Last season you made your house debut in the Metropolitan Opera’s new production of Carmen in the role of Frasquita. This summer you make Central City Opera debut as Micaëla. What is it like to do the same opera, but a different character? What does it take to make the role fresh? How do you prepare a new role and how is this different from a repeat role?
My debut at the Met as Frasquita in their new production of Carmen starring Elina Garança was an amazing experience. Making my debut as Micaëla with Central City feels wonderful. Micaëla is a role that I really love and it's very special for me because it was my professional stage debut at Florida Grand Opera in 2000.
Even if it was the same character, any role changes a little bit, depending on the production, your director and your mood. It's an ever growing and changing experience; that's the joy of live theater. To do a new role, I believe that going into my own life experiences and bringing a little bit more of myself into a role helps me make it fresh and more interesting each time I sing it. Since our lives change day to day, year to year, why not these characters that we sing of? I start with the text and find every inflection and decide how to sing each phrase. As stated before, I think about the things in my life that can help me create a connection to the character by bringing out more of my own life into it. For example, Micaëla is a girl of strong faith in God. Recently I've been experiencing a tough moment in my life that has made me reach out to God more. When I will sing Micaëla's aria in Act III, I'll think of how I've asked for protection in my moments of need, too.
When doing a repeat role I feel more at ease and relaxed. A new role takes a lot of getting used to. Not only are you learning but you also have to get it in your voice. With a role you know already, that long process is over. You can just focus on character, text, and having fun with it.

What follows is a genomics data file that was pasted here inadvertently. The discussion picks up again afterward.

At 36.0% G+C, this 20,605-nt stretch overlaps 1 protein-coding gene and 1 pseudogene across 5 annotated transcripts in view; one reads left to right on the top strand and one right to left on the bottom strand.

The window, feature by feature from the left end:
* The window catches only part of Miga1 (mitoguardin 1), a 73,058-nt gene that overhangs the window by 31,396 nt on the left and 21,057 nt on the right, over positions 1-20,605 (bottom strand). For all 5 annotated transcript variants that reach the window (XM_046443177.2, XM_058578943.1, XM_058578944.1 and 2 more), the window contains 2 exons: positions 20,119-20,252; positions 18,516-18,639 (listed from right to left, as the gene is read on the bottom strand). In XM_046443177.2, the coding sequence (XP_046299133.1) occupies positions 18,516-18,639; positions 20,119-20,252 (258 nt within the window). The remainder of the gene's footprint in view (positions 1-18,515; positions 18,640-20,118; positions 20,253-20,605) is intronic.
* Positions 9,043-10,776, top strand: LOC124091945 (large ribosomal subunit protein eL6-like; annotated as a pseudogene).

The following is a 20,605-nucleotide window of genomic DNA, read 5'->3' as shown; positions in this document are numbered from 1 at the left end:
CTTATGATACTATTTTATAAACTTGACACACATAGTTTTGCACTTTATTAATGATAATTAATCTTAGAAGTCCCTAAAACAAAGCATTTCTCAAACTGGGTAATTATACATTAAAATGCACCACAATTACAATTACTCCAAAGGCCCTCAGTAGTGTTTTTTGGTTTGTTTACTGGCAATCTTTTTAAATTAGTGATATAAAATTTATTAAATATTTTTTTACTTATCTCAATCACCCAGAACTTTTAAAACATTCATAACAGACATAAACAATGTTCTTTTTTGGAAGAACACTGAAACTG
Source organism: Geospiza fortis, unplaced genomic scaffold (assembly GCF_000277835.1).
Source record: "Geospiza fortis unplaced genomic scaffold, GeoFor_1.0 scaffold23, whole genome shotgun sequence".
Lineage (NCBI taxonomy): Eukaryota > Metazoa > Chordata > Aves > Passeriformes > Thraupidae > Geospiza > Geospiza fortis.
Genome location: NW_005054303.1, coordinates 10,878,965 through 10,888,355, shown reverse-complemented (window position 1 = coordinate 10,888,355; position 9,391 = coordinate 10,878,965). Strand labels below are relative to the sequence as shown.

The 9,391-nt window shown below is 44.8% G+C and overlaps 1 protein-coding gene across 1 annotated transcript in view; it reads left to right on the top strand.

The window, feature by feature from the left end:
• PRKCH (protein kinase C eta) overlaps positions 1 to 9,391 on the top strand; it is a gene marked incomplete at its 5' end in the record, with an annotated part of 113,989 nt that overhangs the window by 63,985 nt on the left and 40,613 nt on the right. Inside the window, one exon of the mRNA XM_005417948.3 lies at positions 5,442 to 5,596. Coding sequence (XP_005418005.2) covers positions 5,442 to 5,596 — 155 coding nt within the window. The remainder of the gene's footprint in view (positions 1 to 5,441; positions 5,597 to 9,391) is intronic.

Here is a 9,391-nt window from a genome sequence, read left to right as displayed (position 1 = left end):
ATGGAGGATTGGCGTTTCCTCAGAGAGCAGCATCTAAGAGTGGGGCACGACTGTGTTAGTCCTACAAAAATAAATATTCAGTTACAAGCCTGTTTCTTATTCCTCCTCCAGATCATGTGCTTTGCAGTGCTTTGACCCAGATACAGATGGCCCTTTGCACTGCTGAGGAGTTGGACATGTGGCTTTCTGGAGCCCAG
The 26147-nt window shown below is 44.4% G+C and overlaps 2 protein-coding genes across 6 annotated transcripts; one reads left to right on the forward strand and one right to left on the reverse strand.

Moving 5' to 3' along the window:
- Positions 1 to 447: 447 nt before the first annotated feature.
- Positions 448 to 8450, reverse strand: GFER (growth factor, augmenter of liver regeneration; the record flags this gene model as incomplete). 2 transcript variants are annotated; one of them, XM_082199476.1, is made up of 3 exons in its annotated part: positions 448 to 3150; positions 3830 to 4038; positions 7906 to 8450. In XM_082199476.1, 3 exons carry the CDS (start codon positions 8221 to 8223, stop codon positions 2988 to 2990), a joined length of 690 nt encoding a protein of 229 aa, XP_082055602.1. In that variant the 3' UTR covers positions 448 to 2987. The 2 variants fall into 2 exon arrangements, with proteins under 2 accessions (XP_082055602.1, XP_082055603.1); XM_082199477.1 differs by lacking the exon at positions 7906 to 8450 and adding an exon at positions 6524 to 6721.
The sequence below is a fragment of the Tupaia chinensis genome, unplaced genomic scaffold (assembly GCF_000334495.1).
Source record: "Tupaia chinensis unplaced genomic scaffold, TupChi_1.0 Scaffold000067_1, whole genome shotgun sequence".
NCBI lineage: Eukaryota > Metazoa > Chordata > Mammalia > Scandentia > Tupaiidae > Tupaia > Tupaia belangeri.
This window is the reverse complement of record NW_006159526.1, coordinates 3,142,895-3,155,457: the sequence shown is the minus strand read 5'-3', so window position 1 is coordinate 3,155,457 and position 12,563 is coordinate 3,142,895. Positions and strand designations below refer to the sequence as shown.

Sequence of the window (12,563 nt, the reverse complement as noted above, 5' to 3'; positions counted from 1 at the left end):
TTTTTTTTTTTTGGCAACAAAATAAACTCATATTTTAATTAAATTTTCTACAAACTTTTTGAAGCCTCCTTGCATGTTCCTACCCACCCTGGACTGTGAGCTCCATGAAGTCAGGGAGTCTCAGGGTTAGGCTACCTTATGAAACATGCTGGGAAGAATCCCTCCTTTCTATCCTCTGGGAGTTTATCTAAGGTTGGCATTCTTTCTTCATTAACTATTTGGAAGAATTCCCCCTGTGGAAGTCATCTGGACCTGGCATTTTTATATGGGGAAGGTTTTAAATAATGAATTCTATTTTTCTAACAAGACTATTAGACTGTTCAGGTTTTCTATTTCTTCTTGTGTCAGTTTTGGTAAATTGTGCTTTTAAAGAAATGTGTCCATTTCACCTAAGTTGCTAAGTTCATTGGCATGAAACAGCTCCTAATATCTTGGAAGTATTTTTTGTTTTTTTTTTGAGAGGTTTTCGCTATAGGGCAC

Many of our readers are young, sometimes aspiring singers; tell us about your reaction when you were named a National Grand Finalist of the Metropolitan Opera National Council Auditions in 2001?
Singing at the Metropolitan Opera National Council Auditions was a wonderful experience. The Metropolitan Opera is one of the greatest companies in the world and their audition/competition gives the opportunity to open many doors for young singers because it's so popular. Also the sheer joy of singing on that stage with that orchestra is unforgettable.
As I read reviews about your singing career and personal story, I am struck by the connection you make to your Cuban heritage. You immigrated to the United States of America as a child in 1980 via the Mariel Boatlift. Could you tell us about your memories of that experience?
I was a small child when I came to America with my family and while I do remember a lot, there are many things that I don't. All I can say is that I thank God I was a child when I came with my parents because my parents were my age now when they did it with two young kids. They had guts and determination. They are my heroes. And I will forever be thankful to them and this country for giving me all these opportunities I now have. What do you do before a performance? Have you developed any special routines or habits? I really don’t have any special routines or habits. I just take it easy, drink lots of water and look forward to singing. I really love what I do.
The article is included in the 2011 Opera Insider (Festival Resource Guide) - pdf created by Central City Opera's Education & Community Programs Department, and the interview was conducted by Deven Shaff, Coordinator of Education & Community Programs. Check out many more insider interviews and background on all of the main stage operas this summer.